Friday, December 31, 2010

Top Ten Gays of 2010

Are we there yet? Are we there yet? Are we there yet? Another few hours and we'll be sliding into 2011.

Time to look back at the year in gay. I've compiled the stand out individual achievements in the LGBT world this past year, which has taken all kinds of thought since comparing these folks is like apples/oranges.... or I guess more like pomegranates and carambolas. Mainly, I rated these folks based on how well they spread the gay agenda, regardless of whether it was in the arena of journalism, politics or entertainment.... based on purity of their intent, reach of their message, and difficulty of the obstacles.

10. Steven Slater, aka The Jet Blue Flight Attendant

He probably doesn't belong on this list, but what the hell - it was one of the most talked about personal news stories of ther year.

Fed up with his job, with mounting pressure from dealing with an ill mother, Steven was mad as hell and was not going to take it any more.

After getting hit in the head with luggage, he eventually took to the mike - delivered his resignation, then popped the emergency door, grabbed some beer and slid out to fame and fortune. Celeb publicist Howard Bragman - who also works for recent out tv housewife Meredith Baxter - took him on as a client, and Slater is working on a book.

Considering the never ending recession, the wars, the ridiculous bail outs to big money, this story hit a nerve with all every day Americans. Most of them touted them as a hero for sticking it to the man.

9. The Gays of Modern Family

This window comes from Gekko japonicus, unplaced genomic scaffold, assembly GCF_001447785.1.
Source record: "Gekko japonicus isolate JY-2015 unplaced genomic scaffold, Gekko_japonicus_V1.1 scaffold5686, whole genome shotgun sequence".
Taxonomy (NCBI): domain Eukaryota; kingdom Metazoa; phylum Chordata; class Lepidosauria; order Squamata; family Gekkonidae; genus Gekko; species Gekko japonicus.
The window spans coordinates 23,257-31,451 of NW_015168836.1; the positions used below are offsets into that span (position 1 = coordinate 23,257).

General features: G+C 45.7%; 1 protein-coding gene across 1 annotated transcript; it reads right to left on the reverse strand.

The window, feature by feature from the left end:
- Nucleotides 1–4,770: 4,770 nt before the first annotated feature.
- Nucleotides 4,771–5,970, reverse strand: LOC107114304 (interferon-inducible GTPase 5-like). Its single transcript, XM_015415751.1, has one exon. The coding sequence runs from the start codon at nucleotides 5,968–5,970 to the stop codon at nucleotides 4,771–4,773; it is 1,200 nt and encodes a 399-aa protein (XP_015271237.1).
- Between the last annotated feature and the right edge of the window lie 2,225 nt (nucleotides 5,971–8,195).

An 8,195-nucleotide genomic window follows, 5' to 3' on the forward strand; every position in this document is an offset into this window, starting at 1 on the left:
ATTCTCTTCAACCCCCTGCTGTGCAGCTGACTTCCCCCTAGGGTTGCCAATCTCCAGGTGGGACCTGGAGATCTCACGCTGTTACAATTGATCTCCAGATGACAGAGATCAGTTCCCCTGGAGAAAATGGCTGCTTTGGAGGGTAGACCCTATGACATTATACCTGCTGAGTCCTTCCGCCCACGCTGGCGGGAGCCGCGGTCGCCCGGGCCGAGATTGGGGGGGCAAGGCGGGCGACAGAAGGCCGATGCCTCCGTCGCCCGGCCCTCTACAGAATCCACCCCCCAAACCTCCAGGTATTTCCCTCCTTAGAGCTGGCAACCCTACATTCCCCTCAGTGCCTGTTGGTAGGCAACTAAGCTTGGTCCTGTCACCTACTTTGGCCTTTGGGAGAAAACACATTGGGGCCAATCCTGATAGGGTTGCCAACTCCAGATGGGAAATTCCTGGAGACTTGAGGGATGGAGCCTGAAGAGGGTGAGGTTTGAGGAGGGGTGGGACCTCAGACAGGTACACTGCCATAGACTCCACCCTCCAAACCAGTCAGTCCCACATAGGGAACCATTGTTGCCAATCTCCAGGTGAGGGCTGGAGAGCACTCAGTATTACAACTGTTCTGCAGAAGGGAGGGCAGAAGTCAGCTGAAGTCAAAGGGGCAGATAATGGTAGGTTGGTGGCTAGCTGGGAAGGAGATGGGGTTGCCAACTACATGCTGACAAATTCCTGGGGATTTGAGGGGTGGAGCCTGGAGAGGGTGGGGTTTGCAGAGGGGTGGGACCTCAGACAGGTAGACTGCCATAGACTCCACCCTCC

Nothing spreads the hope of tolerance like bringing lgbt people into America's living rooms on a regular basis. Not since Queer Eye for the Straight Guy or Will & Grace, has there been a huge American tv hit with gay main characters until Modern Family. (Previous lgbt rep winners also include Brothers and Sisters, The L Word and Queer as Folk....but this show looks to score those big big ratings and awards)

Not only has this show revitalized the American sit com, but amongst the three families, one is gay. The out gay Jesse Tyler Ferguson and the straight Eric Stonestreet play a gay couple who has just adopted a baby.

Television is helping LOADS with familiarizing the American public with who we really are (gay couples on House Hunters, open gays/lesbians on Project Runway, Top Chef, et all), and it's nice to have a few prime time shows as the tent poles of representation. Especially when it is just an simple family. They don't go to discos, do drugs, they don't have multiple sex partners, but they do have a gay best friend played by Nathan Lane.